Cheese is notorious for being easy to overeat because of its delicious taste. And although most cheese is low in carbs, it is also high in calories.
Dairy may increase your susceptibility to acne breakouts or exacerbate existing acne, although this seems to vary from person to person. Dairy whey has been shown to increase insulin and insulin-like growth factor, both of which have been implicated in acne ( 12).
Additional reasons for going dairy free include troubleshooting digestive issues, rashes, or other skin problems. Finally, you may just want to see if you feel better without dairy in your diet.
For a complete overview of the pros and cons of dairy consumption and how it fits into the ketogenic lifestyle, have a look at the article I wrote about Dairy on a Ketogenic Diet.
Step-By-Step Guide to Dairy-Free Keto Diet
1. Get Plenty of High-Calcium Foods
Dairy is rich in calcium, but there are plenty of other low-carb foods that are great sources as well:
|Almond milk fortified with calcium
||240 ml (8 fl oz)
|Canned sardines with bones
||100 grams (3.5 oz)
|Canned salmon with bones
||100 grams (3.5 oz)
||28 grams (1 oz)
||100 grams (3.5 oz)
||100 grams (3.5 oz)
||100 grams (3.5 oz)
The recommended daily allowance for calcium (RDA) is 1,000 mg for men up to 70 years of age and for women up to 50 years of age. The RDA for men over 71 and for women over 51 is 1,200 mg.
2. Use Dairy-Free Substitutes
There are many dairy-free alternatives available for purchase, as well as recipes to make at home. Admittedly, the flavor won't be identical to your favorite dairy products; however, they are all tasty, healthy options that you'll quickly learn to love.
Note: Ghee is clarified butter, which has had casein and lactose removed. Although most people can tolerate ghee, some people need to avoid it altogether.
3. Watch Out for Hidden Carbs
In addition to checking for dairy ingredients, make sure any items you purchase don't have added carbs. For instance, almond and other non-dairy milks often contain syrup or other sweeteners.
Some also contain additional ingredients, such as rice milk, soy milk and thickeners. Fortunately, there are many unsweetened types available as well.
4. Have Dairy-Free Snacks on Hand
Most people find that they don't get hungry between meals when following a keto or low-carb way of eating. However, it may happen occasionally. Here are some keto-friendly dairy-free snack options:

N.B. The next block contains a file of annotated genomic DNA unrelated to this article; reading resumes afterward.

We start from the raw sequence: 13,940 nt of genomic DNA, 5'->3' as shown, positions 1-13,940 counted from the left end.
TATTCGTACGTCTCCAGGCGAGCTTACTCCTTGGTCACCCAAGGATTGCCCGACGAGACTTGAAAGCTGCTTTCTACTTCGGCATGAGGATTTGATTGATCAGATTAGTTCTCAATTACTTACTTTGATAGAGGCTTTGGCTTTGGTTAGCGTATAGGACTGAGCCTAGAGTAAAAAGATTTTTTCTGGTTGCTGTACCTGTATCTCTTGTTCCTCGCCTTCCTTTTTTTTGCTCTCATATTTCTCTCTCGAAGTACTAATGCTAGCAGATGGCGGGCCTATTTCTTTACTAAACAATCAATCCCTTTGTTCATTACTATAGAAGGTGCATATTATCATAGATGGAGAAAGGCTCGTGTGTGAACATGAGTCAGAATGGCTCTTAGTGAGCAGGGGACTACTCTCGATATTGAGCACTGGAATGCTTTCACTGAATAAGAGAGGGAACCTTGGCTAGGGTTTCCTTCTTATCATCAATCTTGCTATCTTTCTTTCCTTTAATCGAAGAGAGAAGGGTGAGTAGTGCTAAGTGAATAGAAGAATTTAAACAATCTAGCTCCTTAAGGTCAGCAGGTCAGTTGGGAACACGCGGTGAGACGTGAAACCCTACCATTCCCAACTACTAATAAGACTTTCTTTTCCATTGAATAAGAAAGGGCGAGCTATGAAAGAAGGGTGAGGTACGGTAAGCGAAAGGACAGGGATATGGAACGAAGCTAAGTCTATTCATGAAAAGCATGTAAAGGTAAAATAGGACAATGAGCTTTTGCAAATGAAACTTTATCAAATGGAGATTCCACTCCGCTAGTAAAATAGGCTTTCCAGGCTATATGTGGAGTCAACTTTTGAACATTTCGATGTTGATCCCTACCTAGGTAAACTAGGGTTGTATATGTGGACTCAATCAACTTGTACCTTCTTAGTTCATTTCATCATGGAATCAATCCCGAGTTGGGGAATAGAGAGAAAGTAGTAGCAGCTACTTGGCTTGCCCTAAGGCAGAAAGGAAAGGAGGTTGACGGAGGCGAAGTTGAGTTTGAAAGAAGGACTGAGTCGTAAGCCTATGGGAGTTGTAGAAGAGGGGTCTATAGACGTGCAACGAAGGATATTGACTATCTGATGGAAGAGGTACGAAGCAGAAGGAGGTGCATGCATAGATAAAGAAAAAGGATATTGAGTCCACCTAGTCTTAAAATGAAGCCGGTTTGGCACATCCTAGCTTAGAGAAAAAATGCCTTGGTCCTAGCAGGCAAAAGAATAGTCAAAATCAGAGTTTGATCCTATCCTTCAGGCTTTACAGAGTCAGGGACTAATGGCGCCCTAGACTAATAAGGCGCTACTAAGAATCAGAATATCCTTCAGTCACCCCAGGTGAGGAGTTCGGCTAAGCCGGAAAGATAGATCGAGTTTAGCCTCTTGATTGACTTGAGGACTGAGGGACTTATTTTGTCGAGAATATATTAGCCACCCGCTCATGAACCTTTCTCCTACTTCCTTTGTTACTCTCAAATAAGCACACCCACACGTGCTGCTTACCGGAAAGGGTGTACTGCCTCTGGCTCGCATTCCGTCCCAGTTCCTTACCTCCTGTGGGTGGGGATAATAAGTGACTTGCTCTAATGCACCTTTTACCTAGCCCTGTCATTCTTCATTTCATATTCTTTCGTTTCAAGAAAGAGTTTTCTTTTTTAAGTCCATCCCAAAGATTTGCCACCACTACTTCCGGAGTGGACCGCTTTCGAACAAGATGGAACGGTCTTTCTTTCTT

You can find even more dairy-free keto snacks and appetizers here (use the filtering options to find recipes that suit your preferences).
5. Dairy-Free Keto Diet Food List: What to Eat and Avoid
Here's our Dairy-Free Keto Food Pyramid to help you make the right choices. Feel free to pin, share and print it!
Check out our keto diet food list for a complete overview of what to eat and avoid on a ketogenic diet
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6. Kick-Start Your Diet with Easy-To-Follow Keto Meal Plans
To help you follow a balanced dairy-free keto diet, there are hundreds of dairy-free keto recipes on the KetoDiet Blog and even more in the Keto Diet App.
If you are new to low-carb eating, try one of our keto diet plans, including two that are dairy-free:
7. Use the KetoDiet App to Track Your Macros
Whether you are new to a low-carb diet or want to track what you are eating for optimal weight loss, the Keto Diet App will help you track your macronutrients. It has been designed specifically for low-carb diets and will help you keep your carb intake low and your protein intake moderate.
Simply choose from 300 recipes found in the KetoDiet Meals section, and over 700 recipes shared via our KetoDiet Blog and add them to the Planner. We realize that no one diet plan fits everyone, so we've made it easy to copy and modify any of the meals shared via the KetoDiet blog.
To make shopping for ingredients easy, use the Basket and print or export your shopping list for instant access.